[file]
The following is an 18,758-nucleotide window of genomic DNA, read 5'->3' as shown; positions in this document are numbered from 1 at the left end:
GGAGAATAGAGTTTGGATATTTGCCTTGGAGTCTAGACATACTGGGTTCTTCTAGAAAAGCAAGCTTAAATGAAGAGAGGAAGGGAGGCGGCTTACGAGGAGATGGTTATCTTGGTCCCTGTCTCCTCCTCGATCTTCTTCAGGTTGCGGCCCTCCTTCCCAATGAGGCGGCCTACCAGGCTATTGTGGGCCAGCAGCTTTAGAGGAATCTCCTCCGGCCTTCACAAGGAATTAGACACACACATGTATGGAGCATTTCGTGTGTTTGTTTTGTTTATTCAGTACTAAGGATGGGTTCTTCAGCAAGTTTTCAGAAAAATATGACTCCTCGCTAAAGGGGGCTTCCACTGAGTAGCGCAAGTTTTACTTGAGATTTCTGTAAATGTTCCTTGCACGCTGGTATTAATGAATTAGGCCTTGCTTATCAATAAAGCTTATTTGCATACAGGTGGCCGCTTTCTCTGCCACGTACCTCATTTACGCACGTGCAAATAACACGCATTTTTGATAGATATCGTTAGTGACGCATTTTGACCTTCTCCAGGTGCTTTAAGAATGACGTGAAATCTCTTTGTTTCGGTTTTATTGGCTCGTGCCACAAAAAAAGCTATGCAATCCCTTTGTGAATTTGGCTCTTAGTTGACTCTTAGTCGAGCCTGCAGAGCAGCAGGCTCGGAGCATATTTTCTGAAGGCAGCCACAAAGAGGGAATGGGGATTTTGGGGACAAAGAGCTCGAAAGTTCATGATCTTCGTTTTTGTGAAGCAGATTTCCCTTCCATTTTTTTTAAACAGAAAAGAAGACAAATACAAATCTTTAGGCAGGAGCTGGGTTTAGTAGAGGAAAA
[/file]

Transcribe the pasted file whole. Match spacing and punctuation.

The following is an 18,758-nucleotide window of genomic DNA, read 5'->3' as shown; positions in this document are numbered from 1 at the left end:
GGAGAATAGAGTTTGGATATTTGCCTTGGAGTCTAGACATACTGGGTTCTTCTAGAAAAGCAAGCTTAAATGAAGAGAGGAAGGGAGGCGGCTTACGAGGAGATGGTTATCTTGGTCCCTGTCTCCTCCTCGATCTTCTTCAGGTTGCGGCCCTCCTTCCCAATGAGGCGGCCTACCAGGCTATTGTGGGCCAGCAGCTTTAGAGGAATCTCCTCCGGCCTTCACAAGGAATTAGACACACACATGTATGGAGCATTTCGTGTGTTTGTTTTGTTTATTCAGTACTAAGGATGGGTTCTTCAGCAAGTTTTCAGAAAAATATGACTCCTCGCTAAAGGGGGCTTCCACTGAGTAGCGCAAGTTTTACTTGAGATTTCTGTAAATGTTCCTTGCACGCTGGTATTAATGAATTAGGCCTTGCTTATCAATAAAGCTTATTTGCATACAGGTGGCCGCTTTCTCTGCCACGTACCTCATTTACGCACGTGCAAATAACACGCATTTTTGATAGATATCGTTAGTGACGCATTTTGACCTTCTCCAGGTGCTTTAAGAATGACGTGAAATCTCTTTGTTTCGGTTTTATTGGCTCGTGCCACAAAAAAAGCTATGCAATCCCTTTGTGAATTTGGCTCTTAGTTGACTCTTAGTCGAGCCTGCAGAGCAGCAGGCTCGGAGCATATTTTCTGAAGGCAGCCACAAAGAGGGAATGGGGATTTTGGGGACAAAGAGCTCGAAAGTTCATGATCTTCGTTTTTGTGAAGCAGATTTCCCTTCCATTTTTTTTAAACAGAAAAGAAGACAAATACAAATCTTTAGGCAGGAGCTGGGTTTAGTAGAGGAAAA